Washington Patients Still Don’t Have Easy Access to Clones, Seeds 1

Washington Patients Still Don’t Have Easy Access to Clones, Seeds

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In Washington state, a medical cannabis patient who is registered on the Marijuana Authorization Database can grow up to six plants at home, while a qualifying patient who is not registered can grow up to four plants — but do medical cannabis patients in Washington really have legal access to seeds, clones, and plants?

We recently decided to check.

When Washington’s medical and adult-use cannabis systems were merged in 2015 with the passage of the Cannabis Patient Protection Act, activists quickly noticed the legislature forgot to include a way medical home growers could legally acquire plants for their gardens. So lawmakers passed a fix in early 2017: in their provision, registered patients can purchase seeds, clones, and small plants (while qualifying patients can buy seeds) directly from I-502 producers.

Using a Washington State Liquor and Cannabis Board (WSLCB) list of licensed producers, we called a total of 40 producers from around the state, 20 from the four largest counties and 20 more from smaller counties throughout Washington.

Washington Patients Still Don’t Have Easy Access to Clones, Seeds
Photo credit: Sarah Climaco

A large majority of the calls ended with an answering machine and no callbacks. Among those who answered, some had heard of the program but were not ready to sell to patients. A few had not heard of the new regulations but were open to eventually participating in the program. However, none of the contacted producers had concrete plans in place to sell to patients, and not one producer out of the 40 on our call list was able to provide clones at the time of our call.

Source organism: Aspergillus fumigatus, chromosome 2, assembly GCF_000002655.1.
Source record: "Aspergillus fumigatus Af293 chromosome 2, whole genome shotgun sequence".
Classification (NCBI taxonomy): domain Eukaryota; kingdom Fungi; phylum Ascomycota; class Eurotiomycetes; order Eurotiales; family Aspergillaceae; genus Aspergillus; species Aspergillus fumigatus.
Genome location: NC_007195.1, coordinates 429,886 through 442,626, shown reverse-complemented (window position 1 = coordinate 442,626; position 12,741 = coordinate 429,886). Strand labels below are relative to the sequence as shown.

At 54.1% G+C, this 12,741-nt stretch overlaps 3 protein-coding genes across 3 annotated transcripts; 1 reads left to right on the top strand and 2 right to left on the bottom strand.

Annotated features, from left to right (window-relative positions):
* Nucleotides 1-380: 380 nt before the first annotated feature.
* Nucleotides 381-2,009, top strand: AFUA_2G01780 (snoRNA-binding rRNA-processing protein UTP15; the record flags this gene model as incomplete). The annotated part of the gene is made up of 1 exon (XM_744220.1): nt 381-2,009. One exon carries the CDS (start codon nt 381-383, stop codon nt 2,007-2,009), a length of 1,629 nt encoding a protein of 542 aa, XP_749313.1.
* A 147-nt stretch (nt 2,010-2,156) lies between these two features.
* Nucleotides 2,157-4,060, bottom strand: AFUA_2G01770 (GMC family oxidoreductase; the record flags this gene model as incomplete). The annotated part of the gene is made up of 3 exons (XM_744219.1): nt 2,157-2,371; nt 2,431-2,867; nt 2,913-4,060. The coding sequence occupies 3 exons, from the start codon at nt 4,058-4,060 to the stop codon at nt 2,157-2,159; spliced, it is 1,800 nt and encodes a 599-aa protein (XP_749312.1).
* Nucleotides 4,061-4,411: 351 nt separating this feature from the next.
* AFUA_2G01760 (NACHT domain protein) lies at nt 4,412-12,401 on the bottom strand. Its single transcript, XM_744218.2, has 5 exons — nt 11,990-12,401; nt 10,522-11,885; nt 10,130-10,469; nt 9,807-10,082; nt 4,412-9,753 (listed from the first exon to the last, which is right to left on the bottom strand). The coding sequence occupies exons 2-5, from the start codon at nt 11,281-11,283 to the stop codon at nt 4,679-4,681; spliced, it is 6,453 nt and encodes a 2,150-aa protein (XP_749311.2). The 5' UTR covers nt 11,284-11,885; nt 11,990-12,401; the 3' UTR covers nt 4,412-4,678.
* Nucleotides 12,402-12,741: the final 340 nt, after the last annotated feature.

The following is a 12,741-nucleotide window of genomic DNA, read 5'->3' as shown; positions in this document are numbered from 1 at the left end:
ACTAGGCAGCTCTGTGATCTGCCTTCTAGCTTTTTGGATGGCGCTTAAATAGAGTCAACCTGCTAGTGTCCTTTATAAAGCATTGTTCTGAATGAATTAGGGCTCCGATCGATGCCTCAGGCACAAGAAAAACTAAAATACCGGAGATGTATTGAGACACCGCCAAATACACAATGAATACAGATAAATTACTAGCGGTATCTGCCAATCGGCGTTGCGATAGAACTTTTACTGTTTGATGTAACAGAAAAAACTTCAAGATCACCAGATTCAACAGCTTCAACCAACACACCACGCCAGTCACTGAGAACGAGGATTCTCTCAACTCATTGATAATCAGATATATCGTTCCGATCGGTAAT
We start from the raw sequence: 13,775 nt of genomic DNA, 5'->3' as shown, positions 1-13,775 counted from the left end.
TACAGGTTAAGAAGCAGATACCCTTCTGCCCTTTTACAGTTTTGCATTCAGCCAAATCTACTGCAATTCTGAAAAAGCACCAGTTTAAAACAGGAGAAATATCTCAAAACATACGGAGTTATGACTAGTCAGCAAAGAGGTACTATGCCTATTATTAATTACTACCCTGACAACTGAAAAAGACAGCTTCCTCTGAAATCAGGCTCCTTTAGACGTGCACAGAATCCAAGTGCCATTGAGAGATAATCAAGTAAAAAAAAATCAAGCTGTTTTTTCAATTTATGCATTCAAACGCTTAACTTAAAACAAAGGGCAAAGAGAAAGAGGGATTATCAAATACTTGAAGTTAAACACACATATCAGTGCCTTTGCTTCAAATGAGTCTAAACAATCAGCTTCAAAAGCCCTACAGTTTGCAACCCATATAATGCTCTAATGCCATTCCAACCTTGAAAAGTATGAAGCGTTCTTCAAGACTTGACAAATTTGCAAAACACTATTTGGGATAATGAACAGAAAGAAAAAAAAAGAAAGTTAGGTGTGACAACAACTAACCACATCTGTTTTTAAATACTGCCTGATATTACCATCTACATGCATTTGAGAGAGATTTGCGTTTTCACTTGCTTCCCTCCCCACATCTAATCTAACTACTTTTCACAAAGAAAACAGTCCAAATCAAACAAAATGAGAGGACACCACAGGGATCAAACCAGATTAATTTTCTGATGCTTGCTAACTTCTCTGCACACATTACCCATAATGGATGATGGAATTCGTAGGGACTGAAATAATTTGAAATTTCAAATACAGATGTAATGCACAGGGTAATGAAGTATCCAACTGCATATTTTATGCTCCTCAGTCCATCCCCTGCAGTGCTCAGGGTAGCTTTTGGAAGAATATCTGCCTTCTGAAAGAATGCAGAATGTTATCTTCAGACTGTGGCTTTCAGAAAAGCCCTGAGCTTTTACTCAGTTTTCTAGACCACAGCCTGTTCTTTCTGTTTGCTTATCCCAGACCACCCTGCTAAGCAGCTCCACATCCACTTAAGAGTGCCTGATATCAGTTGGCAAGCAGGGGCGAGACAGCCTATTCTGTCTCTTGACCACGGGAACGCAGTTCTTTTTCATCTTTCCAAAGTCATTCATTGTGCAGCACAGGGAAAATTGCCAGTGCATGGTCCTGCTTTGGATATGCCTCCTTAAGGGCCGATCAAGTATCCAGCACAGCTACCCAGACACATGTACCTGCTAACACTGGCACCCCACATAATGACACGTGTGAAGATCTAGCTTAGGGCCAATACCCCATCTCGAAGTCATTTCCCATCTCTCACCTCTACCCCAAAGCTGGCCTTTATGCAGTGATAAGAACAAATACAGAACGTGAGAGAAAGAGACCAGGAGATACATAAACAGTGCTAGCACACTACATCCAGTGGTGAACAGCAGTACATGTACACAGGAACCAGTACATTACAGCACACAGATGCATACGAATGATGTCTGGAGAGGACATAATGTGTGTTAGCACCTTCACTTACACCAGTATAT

“We don’t really feel the state has explained this enough,” said Rick Roening, a Spokane County licensed producer. “We worry about patients coming into the grow and bringing pests. There is also an extra security risk. We have genetics we’d like to keep under wraps, and no one has said what happens if our plants find themselves in illegal grows.”

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“We just don’t feel the return is worth the risk right now, but if there is more clarification from the state we may be open to direct sales to patients at some point,” he said.

While Roening was unable to provide us with any plants at that time, he pointed us in a direction that did yield, after another call and email, a Washington I-502 producer who is selling clones.

Crystal Oliver, President of Washington’s Finest Cannabis, said that they are ready to sell clones to registered cardholders and are happy to be helping: “We want to get our strains out to patients to help and to share our unique strains, their benefits, and our joy of growing them.”

“Many growers are abandoning diverse heirloom strains in favor of high THC, high producing cultivars, putting some strains in jeopardy of being lost forever. Not only does selling clones to medical home growers help those in need, but it helps keep cannabis genetic diversity going in the state. Unfortunately, over-regulation is making this whole process more difficult than it should be,” Oliver said.

Washington Patients Still Don’t Have Easy Access to Clones, Seeds
Photo credit: Sarah Climaco

We asked the WSLCB what more could be done to help patients find the rare producers who provide this service. LCB spokesperson Mikhail Carpenter said there may be a way to inform patients about who is selling clones using the new data system set to come online January 1, 2018.

“At the moment, producers don’t have to say up front if they will sell clones to patients, but they must enter them into the traceability system once they are sold. The new system isn’t set up for this yet, but we may be able to do a data search after the fact for producers who have made this type of transaction. Then, provide those names on a list. This is something we are looking into,” Carpenter told Ganjapreneur.


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